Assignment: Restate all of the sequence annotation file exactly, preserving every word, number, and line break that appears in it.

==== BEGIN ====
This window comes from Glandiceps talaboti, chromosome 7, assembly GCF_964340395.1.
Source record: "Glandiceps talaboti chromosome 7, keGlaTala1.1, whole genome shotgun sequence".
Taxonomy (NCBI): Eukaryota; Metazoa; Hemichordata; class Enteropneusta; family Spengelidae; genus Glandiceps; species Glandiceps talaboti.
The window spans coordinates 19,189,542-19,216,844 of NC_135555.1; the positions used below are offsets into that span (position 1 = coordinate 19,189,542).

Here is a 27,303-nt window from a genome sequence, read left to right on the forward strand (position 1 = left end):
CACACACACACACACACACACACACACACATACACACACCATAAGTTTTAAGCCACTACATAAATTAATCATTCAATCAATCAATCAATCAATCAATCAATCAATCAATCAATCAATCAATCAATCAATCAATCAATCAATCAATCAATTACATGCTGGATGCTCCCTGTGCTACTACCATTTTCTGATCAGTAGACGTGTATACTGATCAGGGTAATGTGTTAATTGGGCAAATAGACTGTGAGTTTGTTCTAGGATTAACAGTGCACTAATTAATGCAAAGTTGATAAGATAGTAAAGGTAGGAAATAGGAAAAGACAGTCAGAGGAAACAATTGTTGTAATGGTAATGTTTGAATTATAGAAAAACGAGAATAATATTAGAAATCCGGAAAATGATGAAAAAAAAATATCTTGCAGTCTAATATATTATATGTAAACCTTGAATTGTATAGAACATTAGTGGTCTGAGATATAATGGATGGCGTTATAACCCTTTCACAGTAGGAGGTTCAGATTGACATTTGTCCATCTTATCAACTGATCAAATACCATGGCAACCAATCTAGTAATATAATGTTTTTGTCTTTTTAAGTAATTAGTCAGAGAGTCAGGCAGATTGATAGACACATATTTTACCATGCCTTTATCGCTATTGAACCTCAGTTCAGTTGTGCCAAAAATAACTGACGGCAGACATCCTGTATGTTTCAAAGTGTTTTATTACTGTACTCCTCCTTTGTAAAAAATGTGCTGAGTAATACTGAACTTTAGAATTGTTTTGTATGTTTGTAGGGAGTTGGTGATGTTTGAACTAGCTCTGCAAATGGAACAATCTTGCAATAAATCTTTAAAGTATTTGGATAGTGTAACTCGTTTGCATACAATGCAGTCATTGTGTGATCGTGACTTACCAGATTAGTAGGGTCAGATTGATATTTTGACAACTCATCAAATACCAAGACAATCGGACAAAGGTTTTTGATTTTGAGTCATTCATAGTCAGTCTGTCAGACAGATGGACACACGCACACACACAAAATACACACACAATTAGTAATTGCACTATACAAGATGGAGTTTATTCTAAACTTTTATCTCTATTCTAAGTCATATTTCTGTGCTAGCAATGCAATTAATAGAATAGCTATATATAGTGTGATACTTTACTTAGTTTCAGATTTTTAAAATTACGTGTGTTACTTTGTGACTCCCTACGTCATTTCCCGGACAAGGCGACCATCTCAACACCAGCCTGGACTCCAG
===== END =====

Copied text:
This window comes from Glandiceps talaboti, chromosome 7, assembly GCF_964340395.1.
Source record: "Glandiceps talaboti chromosome 7, keGlaTala1.1, whole genome shotgun sequence".
Taxonomy (NCBI): Eukaryota; Metazoa; Hemichordata; class Enteropneusta; family Spengelidae; genus Glandiceps; species Glandiceps talaboti.
The window spans coordinates 19,189,542-19,216,844 of NC_135555.1; the positions used below are offsets into that span (position 1 = coordinate 19,189,542).

Here is a 27,303-nt window from a genome sequence, read left to right on the forward strand (position 1 = left end):
CACACACACACACACACACACACACACACATACACACACCATAAGTTTTAAGCCACTACATAAATTAATCATTCAATCAATCAATCAATCAATCAATCAATCAATCAATCAATCAATCAATCAATCAATCAATCAATCAATCAATCAATTACATGCTGGATGCTCCCTGTGCTACTACCATTTTCTGATCAGTAGACGTGTATACTGATCAGGGTAATGTGTTAATTGGGCAAATAGACTGTGAGTTTGTTCTAGGATTAACAGTGCACTAATTAATGCAAAGTTGATAAGATAGTAAAGGTAGGAAATAGGAAAAGACAGTCAGAGGAAACAATTGTTGTAATGGTAATGTTTGAATTATAGAAAAACGAGAATAATATTAGAAATCCGGAAAATGATGAAAAAAAAATATCTTGCAGTCTAATATATTATATGTAAACCTTGAATTGTATAGAACATTAGTGGTCTGAGATATAATGGATGGCGTTATAACCCTTTCACAGTAGGAGGTTCAGATTGACATTTGTCCATCTTATCAACTGATCAAATACCATGGCAACCAATCTAGTAATATAATGTTTTTGTCTTTTTAAGTAATTAGTCAGAGAGTCAGGCAGATTGATAGACACATATTTTACCATGCCTTTATCGCTATTGAACCTCAGTTCAGTTGTGCCAAAAATAACTGACGGCAGACATCCTGTATGTTTCAAAGTGTTTTATTACTGTACTCCTCCTTTGTAAAAAATGTGCTGAGTAATACTGAACTTTAGAATTGTTTTGTATGTTTGTAGGGAGTTGGTGATGTTTGAACTAGCTCTGCAAATGGAACAATCTTGCAATAAATCTTTAAAGTATTTGGATAGTGTAACTCGTTTGCATACAATGCAGTCATTGTGTGATCGTGACTTACCAGATTAGTAGGGTCAGATTGATATTTTGACAACTCATCAAATACCAAGACAATCGGACAAAGGTTTTTGATTTTGAGTCATTCATAGTCAGTCTGTCAGACAGATGGACACACGCACACACACAAAATACACACACAATTAGTAATTGCACTATACAAGATGGAGTTTATTCTAAACTTTTATCTCTATTCTAAGTCATATTTCTGTGCTAGCAATGCAATTAATAGAATAGCTATATATAGTGTGATACTTTACTTAGTTTCAGATTTTTAAAATTACGTGTGTTACTTTGTGACTCCCTACGTCATTTCCCGGACAAGGCGACCATCTCAACACCAGCCTGGACTCCAG